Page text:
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We made our way from Motueka over to Picton. (With the beach picnic stop in between.) Here we finally had to give up our little Mazda2. It did us well for our travels through the south island. There was quite a bit of organizing needed to get back down to a couple bags again but we somehow managed.

We were welcomed warmly by the B&B‘s (Anchor Down) owners, Ian & Janet. A glass of wine and great advice of the surrounding area. We also met the others staying at the B&B, a couple from the Netherlands (on their honeymoon) and a couple from Germany (on a 7 month vacation). Both had great stories to share.

We went to an Irish Pub close by for a quick bite to eat before calling it a night.

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The next day we got up bright and early to do our hike. Not before having a lovely French toast with berries for breakfast. We were then off to the marina where we caught a water taxi to Motuara Island.

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We got their at 9am and had the whole island to ourselves for an hour.

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The island is quite special as it is a sanctuary to a number of New Zealand’s rare and endangered birds, reptiles, and insects.

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Little Blue Penguins, weighing only 1kg and 40 cm in length. When we got close to the box we actually heard a little growl. It was a feeble attempt at scaring us though as its cuteness was apparent as soon as we opened the box.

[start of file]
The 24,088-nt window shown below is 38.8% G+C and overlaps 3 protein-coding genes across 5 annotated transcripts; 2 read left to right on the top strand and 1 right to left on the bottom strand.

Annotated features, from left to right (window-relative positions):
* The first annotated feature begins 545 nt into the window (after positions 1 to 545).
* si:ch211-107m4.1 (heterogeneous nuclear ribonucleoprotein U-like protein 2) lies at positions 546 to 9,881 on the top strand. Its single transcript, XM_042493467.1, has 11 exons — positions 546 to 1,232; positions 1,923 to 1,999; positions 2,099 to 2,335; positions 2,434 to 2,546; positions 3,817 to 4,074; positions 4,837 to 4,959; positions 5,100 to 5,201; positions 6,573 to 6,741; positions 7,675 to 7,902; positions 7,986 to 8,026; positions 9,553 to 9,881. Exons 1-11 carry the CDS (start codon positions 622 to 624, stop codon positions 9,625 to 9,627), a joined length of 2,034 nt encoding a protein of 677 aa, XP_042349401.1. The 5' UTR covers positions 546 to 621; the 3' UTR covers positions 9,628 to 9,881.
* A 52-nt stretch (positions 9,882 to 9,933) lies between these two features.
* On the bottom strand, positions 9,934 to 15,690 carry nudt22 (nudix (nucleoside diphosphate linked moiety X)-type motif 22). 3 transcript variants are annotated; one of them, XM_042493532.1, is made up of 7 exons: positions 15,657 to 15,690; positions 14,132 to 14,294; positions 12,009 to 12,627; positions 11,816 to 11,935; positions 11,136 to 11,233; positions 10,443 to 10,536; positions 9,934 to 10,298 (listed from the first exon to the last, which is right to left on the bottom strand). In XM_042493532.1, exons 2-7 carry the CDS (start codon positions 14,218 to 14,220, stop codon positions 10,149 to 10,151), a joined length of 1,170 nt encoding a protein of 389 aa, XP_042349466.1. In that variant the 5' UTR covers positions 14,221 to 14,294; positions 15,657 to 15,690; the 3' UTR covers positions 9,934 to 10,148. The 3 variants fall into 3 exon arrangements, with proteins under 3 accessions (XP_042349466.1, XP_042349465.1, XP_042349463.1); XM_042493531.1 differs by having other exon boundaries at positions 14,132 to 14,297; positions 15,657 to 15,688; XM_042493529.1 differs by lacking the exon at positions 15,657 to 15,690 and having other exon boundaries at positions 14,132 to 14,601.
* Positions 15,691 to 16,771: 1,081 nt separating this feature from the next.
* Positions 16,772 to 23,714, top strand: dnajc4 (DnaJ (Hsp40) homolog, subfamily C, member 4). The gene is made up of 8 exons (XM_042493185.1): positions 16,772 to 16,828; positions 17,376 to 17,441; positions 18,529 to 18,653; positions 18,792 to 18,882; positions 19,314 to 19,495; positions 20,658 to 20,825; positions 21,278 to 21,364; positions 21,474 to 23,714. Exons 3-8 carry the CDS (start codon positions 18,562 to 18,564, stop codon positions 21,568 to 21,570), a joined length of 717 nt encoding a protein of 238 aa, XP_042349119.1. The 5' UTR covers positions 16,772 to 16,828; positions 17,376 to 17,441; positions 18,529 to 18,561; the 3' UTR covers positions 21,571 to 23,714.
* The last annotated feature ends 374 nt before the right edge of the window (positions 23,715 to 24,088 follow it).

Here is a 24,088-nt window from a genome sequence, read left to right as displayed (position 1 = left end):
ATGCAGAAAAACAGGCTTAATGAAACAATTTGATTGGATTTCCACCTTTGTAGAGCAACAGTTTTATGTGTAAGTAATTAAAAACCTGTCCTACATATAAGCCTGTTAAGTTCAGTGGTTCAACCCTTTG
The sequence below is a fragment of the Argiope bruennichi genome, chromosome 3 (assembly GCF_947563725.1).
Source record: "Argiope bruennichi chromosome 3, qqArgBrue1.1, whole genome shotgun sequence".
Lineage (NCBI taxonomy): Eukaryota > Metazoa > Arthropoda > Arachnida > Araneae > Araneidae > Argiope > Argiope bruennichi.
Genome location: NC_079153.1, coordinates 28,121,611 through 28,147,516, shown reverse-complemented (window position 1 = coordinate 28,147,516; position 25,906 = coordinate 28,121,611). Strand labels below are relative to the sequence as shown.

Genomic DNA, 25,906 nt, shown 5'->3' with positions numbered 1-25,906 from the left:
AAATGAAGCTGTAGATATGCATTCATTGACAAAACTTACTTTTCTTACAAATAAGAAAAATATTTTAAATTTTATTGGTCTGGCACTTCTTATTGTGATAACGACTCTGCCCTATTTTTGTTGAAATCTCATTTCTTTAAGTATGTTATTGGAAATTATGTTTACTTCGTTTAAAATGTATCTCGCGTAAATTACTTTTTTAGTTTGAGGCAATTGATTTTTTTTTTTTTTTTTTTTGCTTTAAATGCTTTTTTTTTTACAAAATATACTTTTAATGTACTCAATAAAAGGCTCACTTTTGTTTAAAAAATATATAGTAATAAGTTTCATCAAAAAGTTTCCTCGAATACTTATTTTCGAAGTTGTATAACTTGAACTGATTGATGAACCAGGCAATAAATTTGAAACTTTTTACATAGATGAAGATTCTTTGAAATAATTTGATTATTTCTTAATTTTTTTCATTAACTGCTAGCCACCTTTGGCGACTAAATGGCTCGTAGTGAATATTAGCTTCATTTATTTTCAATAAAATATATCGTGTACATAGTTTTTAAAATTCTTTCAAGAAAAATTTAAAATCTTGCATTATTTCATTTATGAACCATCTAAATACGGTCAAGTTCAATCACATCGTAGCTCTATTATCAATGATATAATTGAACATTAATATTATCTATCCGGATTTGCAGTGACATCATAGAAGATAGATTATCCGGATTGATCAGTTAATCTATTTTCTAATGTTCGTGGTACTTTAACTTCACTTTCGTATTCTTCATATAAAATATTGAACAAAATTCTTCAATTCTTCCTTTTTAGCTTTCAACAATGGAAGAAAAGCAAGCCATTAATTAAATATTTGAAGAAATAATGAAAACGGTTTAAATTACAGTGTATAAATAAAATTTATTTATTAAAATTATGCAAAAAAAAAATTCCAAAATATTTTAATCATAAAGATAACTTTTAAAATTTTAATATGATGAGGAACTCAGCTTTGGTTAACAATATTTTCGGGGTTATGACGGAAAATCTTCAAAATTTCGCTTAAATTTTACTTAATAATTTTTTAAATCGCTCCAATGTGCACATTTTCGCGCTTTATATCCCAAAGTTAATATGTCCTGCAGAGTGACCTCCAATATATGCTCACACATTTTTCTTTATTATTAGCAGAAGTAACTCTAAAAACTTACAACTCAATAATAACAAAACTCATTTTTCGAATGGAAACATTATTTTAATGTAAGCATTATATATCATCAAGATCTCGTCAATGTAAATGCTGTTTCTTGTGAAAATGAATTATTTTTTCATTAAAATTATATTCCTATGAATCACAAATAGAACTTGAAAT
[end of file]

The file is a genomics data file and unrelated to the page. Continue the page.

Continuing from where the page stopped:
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South Island Robin

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Fantail 

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We jumped on another water taxi for a short ride over to historical Ship Cove. A beautiful bay that Captain Cook stopped at many times throughout his voyages around the islands. This was the starting point for our 15km, 4.5-5 hour hike, a portion of the Queen Charlotte Track.

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The hike had a steep, muddy start but after the first two hours got a lot easier and had some lovely views of the Marlborough sounds.

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There were 100’s of traps laid out about the edges of the hiking trail, in the tress, and beyond. These traps are there to help control the invasive pests plaguing New Zealand such as possums, ferrets, and rats.

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We stopped for lunch and were greeted by some overly friendly Weka.

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It started to rain so we kicked it into high gear and finished the hike in 3.5 hours, considerably earlier than the suggested time.

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Sadly we could only get back to Picton via another water taxi not scheduled to pick us up for another 2 hours. We sat back, enjoyed a drink, and let the mud dry on our shoes and socks.

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On the way back through the sounds we encountered a pod of bottlenose dolphins. There were much larger than the Dusky dolphins we saw in Kaikoura. They were not as “jumpy” but were still an amazing sight to see.

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By the time we got back into Picton we were starving and Amy had a craving for steak since the end of the hike. We had a wonderful meal at Cortado, and yes, Amy had her steak.

Another glass of wine greeted us back at the b&b. Not only was it well deserved from the long day of hiking but right when we were walking home it decided to downpour and we were drenched by the time we returned. Amy still remembers how cold she was.

Our laundry was also taken care of so hot showers were #1 priority. A little bit of packing and we were in bed and sore.

  

Until Next Time…

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